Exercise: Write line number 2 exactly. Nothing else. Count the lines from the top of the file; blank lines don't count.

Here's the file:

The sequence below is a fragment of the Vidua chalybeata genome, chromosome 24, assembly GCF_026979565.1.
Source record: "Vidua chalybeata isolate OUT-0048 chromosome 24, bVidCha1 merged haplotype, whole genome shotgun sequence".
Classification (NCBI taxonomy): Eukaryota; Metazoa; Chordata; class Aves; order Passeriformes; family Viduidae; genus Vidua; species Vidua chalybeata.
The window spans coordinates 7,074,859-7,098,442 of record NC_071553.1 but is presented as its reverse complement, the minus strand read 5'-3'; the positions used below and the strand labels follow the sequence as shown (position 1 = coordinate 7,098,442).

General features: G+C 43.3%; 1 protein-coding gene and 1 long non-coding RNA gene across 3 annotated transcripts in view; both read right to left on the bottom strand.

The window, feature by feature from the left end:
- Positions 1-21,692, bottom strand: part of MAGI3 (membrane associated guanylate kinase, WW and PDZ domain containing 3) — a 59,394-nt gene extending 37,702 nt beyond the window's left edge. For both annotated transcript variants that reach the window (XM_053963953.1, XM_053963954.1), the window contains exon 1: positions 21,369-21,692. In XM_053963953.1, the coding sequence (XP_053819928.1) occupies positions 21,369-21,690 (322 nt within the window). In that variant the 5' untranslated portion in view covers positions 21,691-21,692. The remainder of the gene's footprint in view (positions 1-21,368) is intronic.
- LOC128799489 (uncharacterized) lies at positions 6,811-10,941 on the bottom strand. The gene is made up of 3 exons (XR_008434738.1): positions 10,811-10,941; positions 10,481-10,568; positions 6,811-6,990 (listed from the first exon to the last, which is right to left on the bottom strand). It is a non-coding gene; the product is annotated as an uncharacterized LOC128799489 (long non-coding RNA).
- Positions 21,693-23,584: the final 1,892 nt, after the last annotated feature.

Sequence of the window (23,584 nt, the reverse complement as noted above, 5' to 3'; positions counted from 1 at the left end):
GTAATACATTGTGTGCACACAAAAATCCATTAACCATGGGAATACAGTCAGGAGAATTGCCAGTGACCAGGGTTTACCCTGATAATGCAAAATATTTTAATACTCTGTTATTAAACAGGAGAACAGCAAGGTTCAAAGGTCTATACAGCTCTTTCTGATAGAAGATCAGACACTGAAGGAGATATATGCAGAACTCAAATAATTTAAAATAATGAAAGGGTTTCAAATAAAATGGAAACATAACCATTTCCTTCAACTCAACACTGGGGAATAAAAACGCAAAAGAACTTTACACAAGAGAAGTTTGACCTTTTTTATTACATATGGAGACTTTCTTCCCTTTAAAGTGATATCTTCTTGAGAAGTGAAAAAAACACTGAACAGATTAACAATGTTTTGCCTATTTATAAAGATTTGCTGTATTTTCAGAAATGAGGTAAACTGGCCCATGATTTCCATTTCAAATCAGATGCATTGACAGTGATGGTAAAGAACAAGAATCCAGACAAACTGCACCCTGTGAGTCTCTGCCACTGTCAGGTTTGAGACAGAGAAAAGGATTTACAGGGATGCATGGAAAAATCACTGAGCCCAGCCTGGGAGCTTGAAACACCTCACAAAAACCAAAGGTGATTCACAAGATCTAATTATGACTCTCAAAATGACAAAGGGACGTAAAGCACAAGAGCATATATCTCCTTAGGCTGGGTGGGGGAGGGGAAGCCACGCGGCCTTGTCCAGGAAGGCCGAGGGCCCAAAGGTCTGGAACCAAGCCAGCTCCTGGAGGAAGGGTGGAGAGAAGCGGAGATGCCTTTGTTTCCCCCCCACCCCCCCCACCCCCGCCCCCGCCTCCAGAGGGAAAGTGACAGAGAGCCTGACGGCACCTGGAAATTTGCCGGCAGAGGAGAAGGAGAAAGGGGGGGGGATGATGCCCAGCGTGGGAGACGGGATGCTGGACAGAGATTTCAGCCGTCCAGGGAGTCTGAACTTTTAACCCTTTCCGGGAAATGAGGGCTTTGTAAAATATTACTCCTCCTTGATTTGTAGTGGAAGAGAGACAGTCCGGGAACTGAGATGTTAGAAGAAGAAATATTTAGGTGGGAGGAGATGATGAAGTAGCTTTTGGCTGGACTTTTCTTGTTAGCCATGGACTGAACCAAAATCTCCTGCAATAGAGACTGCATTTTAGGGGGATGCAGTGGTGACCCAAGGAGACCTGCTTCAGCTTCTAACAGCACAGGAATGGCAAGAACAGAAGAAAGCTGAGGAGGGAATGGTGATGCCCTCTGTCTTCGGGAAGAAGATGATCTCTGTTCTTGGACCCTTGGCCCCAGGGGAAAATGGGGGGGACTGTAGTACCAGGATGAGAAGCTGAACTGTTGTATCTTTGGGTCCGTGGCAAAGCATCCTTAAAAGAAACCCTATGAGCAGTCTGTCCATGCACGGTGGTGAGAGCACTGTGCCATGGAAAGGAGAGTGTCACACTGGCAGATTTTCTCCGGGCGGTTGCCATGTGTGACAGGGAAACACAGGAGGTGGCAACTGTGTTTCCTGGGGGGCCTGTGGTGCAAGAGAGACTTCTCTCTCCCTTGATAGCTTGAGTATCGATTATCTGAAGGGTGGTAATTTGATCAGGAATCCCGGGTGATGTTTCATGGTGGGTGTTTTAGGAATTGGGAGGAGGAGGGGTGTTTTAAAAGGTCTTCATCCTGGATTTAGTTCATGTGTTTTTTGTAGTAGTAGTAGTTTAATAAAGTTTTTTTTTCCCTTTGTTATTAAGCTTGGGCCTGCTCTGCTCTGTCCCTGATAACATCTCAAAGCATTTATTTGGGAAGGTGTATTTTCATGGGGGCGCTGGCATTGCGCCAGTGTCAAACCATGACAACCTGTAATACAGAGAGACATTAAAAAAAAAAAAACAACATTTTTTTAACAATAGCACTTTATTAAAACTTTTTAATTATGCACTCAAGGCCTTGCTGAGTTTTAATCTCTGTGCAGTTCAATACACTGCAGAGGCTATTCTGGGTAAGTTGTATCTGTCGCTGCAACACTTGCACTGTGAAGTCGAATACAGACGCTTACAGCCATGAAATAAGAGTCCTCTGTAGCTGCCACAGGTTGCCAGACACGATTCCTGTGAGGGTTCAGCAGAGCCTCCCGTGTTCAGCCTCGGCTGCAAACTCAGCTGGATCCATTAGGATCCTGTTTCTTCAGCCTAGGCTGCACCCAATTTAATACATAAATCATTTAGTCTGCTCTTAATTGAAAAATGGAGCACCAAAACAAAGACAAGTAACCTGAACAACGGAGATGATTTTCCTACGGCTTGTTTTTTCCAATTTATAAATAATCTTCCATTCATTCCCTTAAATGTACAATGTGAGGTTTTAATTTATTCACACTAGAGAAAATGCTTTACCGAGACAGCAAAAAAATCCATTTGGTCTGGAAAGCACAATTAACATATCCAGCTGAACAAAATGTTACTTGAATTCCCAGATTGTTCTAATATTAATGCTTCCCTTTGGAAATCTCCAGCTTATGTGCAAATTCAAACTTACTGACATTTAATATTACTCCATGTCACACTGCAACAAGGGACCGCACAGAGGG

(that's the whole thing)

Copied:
Source record: "Vidua chalybeata isolate OUT-0048 chromosome 24, bVidCha1 merged haplotype, whole genome shotgun sequence".